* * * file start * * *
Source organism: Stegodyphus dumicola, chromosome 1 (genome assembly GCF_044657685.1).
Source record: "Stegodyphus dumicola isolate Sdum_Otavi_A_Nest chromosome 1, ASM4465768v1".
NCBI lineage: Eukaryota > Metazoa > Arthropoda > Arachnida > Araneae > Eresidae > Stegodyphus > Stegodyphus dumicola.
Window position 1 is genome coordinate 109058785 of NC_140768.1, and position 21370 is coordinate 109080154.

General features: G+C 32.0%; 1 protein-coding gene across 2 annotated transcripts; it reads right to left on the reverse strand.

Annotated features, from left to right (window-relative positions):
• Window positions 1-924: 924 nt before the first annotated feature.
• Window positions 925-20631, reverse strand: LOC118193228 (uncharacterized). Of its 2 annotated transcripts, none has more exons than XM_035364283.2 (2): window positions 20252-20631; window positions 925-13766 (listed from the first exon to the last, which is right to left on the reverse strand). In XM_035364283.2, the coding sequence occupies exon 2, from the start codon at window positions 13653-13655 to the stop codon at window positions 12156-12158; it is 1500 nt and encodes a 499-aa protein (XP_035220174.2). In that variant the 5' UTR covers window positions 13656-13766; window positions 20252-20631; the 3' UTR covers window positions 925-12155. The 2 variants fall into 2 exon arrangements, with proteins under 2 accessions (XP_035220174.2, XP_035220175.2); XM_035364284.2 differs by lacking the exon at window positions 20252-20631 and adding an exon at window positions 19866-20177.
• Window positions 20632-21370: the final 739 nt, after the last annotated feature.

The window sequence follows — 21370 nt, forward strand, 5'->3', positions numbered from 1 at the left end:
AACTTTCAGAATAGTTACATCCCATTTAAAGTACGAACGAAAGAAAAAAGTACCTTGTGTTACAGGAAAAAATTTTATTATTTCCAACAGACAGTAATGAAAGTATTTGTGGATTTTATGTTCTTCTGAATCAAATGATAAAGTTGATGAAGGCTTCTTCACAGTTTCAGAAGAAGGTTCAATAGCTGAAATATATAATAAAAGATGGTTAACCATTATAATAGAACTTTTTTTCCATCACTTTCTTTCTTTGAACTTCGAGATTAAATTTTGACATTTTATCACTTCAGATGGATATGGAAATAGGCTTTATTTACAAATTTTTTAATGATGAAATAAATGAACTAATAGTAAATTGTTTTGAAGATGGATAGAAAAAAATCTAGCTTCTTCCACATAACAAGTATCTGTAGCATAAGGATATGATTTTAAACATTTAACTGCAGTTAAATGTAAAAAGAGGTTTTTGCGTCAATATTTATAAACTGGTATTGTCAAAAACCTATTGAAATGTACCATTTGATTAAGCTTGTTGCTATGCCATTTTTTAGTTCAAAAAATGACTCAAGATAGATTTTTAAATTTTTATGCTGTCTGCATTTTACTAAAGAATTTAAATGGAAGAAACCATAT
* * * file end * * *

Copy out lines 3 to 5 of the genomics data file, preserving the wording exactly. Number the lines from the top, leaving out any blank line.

NCBI lineage: Eukaryota > Metazoa > Arthropoda > Arachnida > Araneae > Eresidae > Stegodyphus > Stegodyphus dumicola.
Window position 1 is genome coordinate 109058785 of NC_140768.1, and position 21370 is coordinate 109080154.

General features: G+C 32.0%; 1 protein-coding gene across 2 annotated transcripts; it reads right to left on the reverse strand.